Beginning in 2005, SEPTA began an aggressive campaign to rid themselves of maintaining derelict railroad lines under their ownership by leasing them to local townships or counties for use as interim recreational trails. SEPTA still retains the right to convert the leased trail back to active railroads should the need arise.[39] Rail proponents, such as the Pennsylvania Transit Expansion Coalition (PA-TEC) commented in 2010 that the trails were hastily constructed — such as the Pennypack Trail Extension (gravel vs. pavement, single access points) — in order to erase any presence of a railway.[39] As of 2014, the following former routes are acting as interim rail trails:

Rail line Trackage type Former stations affected Township Dismantled Electrified/Diesel Trail name Length Service suspension date Notes
Fox Chase/Newtown single Walnut Hill, Huntingdon Valley (planned), Bryn Athyn (planned), Woodmont (planned) Abington Township, Lower Moreland Township (planned) June 2008/Summer 2014 (planned) Diesel Pennypack Trail Extension 6.37 mi (10.3 km) All remaining trackage within Montgomery County was removed during Summer 2014[40][41]
Cynwyd double Barmouth, Manayunk East, Ivy Ridge Lower Merion Township June 2009 – June 2010 Electric Cynwyd Heritage Trail[42]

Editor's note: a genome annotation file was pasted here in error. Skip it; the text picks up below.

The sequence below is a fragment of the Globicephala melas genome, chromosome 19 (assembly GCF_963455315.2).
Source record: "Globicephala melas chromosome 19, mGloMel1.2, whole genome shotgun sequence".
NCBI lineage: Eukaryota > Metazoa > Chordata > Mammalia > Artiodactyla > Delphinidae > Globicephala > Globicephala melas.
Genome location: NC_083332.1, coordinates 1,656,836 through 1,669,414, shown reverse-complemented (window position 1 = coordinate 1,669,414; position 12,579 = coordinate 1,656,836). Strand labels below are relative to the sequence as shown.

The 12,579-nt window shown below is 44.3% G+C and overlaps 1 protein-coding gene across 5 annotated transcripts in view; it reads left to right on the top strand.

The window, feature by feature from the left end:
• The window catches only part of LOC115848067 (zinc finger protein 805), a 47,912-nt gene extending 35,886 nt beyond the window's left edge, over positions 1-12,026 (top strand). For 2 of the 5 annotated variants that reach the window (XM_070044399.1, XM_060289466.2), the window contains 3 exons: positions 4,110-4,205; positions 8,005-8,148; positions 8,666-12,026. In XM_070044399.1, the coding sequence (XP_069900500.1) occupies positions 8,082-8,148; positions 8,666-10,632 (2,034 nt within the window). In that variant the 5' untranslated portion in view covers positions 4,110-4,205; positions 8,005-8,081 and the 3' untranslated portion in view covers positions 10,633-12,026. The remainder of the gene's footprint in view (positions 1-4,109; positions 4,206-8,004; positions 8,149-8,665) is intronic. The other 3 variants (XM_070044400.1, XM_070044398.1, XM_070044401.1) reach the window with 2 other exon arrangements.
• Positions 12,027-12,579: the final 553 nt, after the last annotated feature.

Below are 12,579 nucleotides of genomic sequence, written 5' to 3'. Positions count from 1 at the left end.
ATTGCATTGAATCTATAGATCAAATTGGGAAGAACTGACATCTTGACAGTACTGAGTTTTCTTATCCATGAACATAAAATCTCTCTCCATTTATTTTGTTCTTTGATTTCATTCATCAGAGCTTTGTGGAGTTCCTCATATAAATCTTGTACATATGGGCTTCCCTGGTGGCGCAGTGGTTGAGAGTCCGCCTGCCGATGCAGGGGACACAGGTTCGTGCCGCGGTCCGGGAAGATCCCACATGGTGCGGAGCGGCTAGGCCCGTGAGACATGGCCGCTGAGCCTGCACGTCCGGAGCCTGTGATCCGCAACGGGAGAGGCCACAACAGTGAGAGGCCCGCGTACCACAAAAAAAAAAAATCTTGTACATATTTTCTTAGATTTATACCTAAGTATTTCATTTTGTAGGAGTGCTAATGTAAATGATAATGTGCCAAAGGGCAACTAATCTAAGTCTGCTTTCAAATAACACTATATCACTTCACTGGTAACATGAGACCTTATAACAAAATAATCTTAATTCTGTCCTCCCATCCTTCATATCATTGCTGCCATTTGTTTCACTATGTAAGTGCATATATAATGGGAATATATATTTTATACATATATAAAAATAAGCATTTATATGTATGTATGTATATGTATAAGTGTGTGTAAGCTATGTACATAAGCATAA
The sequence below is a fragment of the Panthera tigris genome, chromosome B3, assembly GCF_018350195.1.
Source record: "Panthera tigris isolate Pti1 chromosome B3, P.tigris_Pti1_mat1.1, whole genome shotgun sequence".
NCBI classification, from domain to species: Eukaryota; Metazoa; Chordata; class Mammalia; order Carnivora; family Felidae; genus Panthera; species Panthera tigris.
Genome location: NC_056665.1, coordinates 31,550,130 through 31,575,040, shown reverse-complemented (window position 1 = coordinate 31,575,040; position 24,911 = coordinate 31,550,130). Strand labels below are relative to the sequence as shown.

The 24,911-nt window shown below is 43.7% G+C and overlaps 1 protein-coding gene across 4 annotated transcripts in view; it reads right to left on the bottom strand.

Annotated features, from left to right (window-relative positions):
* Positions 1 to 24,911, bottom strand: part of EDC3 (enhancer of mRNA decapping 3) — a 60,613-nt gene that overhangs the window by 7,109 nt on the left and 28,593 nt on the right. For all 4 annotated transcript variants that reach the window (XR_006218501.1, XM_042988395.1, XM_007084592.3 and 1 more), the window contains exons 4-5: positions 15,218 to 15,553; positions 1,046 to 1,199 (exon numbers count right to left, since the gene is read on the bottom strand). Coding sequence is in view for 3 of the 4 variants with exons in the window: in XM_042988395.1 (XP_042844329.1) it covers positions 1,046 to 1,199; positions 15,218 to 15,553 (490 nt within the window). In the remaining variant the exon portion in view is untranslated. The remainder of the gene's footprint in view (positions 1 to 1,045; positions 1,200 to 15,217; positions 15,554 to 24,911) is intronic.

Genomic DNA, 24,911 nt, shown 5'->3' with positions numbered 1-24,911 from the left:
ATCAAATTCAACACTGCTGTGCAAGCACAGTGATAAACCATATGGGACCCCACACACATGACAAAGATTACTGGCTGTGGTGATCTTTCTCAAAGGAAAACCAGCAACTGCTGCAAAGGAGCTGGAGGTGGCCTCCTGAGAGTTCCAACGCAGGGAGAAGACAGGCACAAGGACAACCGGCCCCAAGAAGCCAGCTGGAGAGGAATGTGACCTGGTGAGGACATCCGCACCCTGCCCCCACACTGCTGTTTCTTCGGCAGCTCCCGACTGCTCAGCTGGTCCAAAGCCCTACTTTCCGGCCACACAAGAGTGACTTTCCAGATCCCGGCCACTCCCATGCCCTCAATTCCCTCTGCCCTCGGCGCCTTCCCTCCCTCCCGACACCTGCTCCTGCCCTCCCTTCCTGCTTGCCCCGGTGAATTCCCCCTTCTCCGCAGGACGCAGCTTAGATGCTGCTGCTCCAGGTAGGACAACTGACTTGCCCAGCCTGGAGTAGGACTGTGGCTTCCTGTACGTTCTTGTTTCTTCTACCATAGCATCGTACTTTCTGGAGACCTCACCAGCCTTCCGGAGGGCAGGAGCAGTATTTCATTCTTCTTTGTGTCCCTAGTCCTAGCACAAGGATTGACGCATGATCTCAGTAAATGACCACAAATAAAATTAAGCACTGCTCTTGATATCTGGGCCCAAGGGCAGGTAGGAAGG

Ivy Ridge Trail[43]
3.5 mi (5.6 km) October 25, 1986
Bethlehem/Quakertown double Coopersburg, Center Valley, Hellertown, Bethlehem Lower Saucon,
Upper Saucon
October 2008 Diesel Saucon Rail Trail[44][45] 8.9 mi (14.3 km) July 1, 1981
Chester Creek single Lenni, Knowlton, Chester Transportation Center Middletown Township TBD Diesel Chester Creek Rail Trail[46][47] 9.5 mi (15.3 km) June 1972 SEPTA did not operate passenger trains on this line. Trains were last operated by the Penn Central in June 1972. Ownership on the line transferred to SEPTA in 1978 for railbanking purposes
All of SEPTA's suspended commuter lines were converted in some form to trails starting in 2008. Walnut Hill Station site along Fox Chase/Newtown Line, now the site of the Pennypack Trail Extension.
Cynwyd Line: high-level station (one of SEPTA's few) at Ivy Ridge.
Bethlehem/Quakertown line in Center Valley, Pennsylvania after trackage removal for the Saucon Rail Trail.